- And lastly, I can pray for the criminals and the public officials dealing with the crime. "But I say to you who hear, love your enemies, do good to those who hate you, bless those who curse you, pray for those who mistreat you.” Luke 6:27-28.
So, here is a challenge, friends. Go to this web site http://www.dallasfortworthcrime.com/ or your local newspaper, find a crime that has been committed in your neighborhood and pray for the victims, the accused and the officials who have to make decisions regarding the crime. Even write one of them a note letting them know you are praying for their wisdom or peace or healing. If everyone did that, every week, I can’t help but think the world would change for the better.
Monday, January 26, 2009
Tuesday, January 20, 2009
Monday, January 19, 2009
Friday, January 16, 2009
Monday, January 12, 2009
Thursday, January 8, 2009
I had an experience Christmas Eve of which I can't let go and I keep asking myself and those unfortunate enough to have to listen to me if the rest of the world is right this time and if not, what can I (and we all) do to avoid situations like this. So maybe if I put it out here in blogsville I can let go of it and quit annoying my family and friends with this story.
My family went to the movies on Christmas Eve. We rarely go the movies as a family and I had great hopes of it being a special family time. We could talk about the movie and what fun we had over hot cocoa and it would become a Christmas Eve tradition. Okay, I have a very low bar for meaningful family experience.
As we were getting our popcorn, the young woman serving us was quite grumpy. Not overtly rude, it was just clear she did not want to be there. As she gave me my drink I smiled and said, very sincerely, "Thanks for working on Christmas Eve, we appreciate you being here so we can have a family outing." I try, during the Christmas season or when I shop late at night, to express appreciation to retailers and service people because I've been in their shoes and know it is no fun.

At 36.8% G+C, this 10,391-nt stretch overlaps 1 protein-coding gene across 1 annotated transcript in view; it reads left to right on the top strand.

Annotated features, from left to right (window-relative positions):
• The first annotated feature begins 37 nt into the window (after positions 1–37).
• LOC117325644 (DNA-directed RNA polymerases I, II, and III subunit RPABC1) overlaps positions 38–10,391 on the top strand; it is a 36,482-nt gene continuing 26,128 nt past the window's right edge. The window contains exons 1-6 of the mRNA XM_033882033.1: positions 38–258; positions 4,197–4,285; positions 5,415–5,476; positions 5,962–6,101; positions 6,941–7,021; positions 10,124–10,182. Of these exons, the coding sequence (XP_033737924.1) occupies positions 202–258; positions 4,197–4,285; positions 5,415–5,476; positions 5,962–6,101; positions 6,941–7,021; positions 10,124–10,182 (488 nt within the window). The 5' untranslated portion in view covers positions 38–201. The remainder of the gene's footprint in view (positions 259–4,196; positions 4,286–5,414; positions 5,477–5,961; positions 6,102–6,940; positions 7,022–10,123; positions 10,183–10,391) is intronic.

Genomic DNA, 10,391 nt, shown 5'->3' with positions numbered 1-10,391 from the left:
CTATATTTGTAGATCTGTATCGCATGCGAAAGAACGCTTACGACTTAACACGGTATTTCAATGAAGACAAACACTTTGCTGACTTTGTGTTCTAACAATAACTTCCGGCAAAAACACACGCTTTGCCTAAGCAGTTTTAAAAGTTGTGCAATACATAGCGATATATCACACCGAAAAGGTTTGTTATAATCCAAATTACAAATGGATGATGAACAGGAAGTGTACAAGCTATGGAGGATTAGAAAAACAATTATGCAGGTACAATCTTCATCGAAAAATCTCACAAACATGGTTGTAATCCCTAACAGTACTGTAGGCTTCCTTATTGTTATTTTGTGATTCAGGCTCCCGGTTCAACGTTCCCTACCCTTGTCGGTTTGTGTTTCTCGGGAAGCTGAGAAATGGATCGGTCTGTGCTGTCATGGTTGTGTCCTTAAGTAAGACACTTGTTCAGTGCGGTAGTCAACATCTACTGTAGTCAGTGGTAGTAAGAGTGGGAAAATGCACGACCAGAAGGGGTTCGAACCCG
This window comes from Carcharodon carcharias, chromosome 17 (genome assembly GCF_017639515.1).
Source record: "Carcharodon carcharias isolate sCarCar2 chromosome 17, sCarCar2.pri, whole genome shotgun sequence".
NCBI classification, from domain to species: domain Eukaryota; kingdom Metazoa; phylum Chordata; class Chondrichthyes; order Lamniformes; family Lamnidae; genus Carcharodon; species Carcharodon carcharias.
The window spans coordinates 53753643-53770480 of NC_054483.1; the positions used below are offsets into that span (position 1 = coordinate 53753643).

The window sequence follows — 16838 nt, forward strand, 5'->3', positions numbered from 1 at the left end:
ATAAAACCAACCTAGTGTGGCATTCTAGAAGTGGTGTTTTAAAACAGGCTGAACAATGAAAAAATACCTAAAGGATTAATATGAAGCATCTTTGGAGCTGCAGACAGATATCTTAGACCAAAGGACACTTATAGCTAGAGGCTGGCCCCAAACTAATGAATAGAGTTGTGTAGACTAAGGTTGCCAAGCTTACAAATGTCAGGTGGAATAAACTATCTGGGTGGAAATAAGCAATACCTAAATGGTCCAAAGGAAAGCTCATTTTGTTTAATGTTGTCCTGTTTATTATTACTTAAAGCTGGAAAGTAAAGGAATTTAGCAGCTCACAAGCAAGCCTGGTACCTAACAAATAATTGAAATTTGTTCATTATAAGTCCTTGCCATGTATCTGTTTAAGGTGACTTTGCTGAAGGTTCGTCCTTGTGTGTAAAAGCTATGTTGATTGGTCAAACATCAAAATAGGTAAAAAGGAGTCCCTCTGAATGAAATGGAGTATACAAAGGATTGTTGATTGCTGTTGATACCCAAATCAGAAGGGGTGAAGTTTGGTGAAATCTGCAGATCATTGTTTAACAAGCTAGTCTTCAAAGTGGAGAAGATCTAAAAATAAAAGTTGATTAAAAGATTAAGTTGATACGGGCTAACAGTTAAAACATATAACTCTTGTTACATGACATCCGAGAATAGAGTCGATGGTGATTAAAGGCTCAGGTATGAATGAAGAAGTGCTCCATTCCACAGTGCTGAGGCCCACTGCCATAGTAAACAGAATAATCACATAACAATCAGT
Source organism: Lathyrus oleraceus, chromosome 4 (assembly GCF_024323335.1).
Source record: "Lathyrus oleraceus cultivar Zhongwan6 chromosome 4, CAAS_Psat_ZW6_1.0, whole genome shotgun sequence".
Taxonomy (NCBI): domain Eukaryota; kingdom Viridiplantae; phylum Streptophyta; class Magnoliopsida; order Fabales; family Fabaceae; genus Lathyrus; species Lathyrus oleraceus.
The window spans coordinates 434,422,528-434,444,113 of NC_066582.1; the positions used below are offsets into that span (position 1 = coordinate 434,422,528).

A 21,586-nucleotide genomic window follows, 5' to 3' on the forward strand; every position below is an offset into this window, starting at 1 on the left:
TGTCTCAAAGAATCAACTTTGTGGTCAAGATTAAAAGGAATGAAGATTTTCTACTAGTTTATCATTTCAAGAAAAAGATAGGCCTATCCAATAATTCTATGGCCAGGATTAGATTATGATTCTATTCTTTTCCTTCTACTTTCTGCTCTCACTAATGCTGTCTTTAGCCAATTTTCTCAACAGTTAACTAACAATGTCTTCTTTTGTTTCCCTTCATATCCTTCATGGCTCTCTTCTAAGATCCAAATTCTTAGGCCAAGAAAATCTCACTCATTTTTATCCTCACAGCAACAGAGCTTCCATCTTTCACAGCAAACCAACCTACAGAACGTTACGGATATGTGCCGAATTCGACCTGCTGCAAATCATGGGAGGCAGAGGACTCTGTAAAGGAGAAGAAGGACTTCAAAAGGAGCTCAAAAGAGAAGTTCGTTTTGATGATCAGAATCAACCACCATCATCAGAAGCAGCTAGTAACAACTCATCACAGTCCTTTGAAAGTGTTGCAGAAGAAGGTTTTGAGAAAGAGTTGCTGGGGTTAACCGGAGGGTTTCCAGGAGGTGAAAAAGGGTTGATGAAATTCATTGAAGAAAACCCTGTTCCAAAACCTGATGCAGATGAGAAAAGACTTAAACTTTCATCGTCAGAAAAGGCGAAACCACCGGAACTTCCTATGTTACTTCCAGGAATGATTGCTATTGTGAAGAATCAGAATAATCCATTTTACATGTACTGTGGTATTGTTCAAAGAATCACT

Well, she just looked at me, which is fine, but the young man beside her snottily said, "It's Hanukah, too, you know." Now I don't know if he was Jewish or if he was missing some important tribal gathering to get paid minimum wage at the movie theater, but I took a deep breath, decided his motives didn't matter and said, again very sincerely, "You're right. I'm sorry I didn't mention that. Thank you for working during Hanukah."
Now during the exchange I had been handed all my movie snacks. One of which was a pickle juice pop. For those of you unfamiliar with this delicacy, it is what the name implies, frozen pickle juice in a little plastic cup to be eaten like ice cream. Yummmmmm! I asked for a spoon. They had no spoons. I looked at the cup and once again very nicely and sincerely said, "Oh, well, maybe you should have told me that before I paid for it. How do I eat it?"
A third young person working behind the counter turned around, looked me straight in the eye, and said, "Suck On It!"
My question to you, gentle readers, is "What should my response have been?" Do we live in a world where teenagers who are being paid to do a job should be allowed to treat paying customers like this? Was my mistake trying to be overly nice in the first place? What can we, as a society, do to reintroduce civility and manners into our little corners of the world?
This is not a rhetorical question. I truly am asking you what I should have done. I won't bother you with what I did, it wasn't particularly interesting or effective. Please let me know your thoughts in case, heaven forbid, I should be presented with a simular dilemma again. Let me know if this was, indeed, one of the times when the rest of the world was right.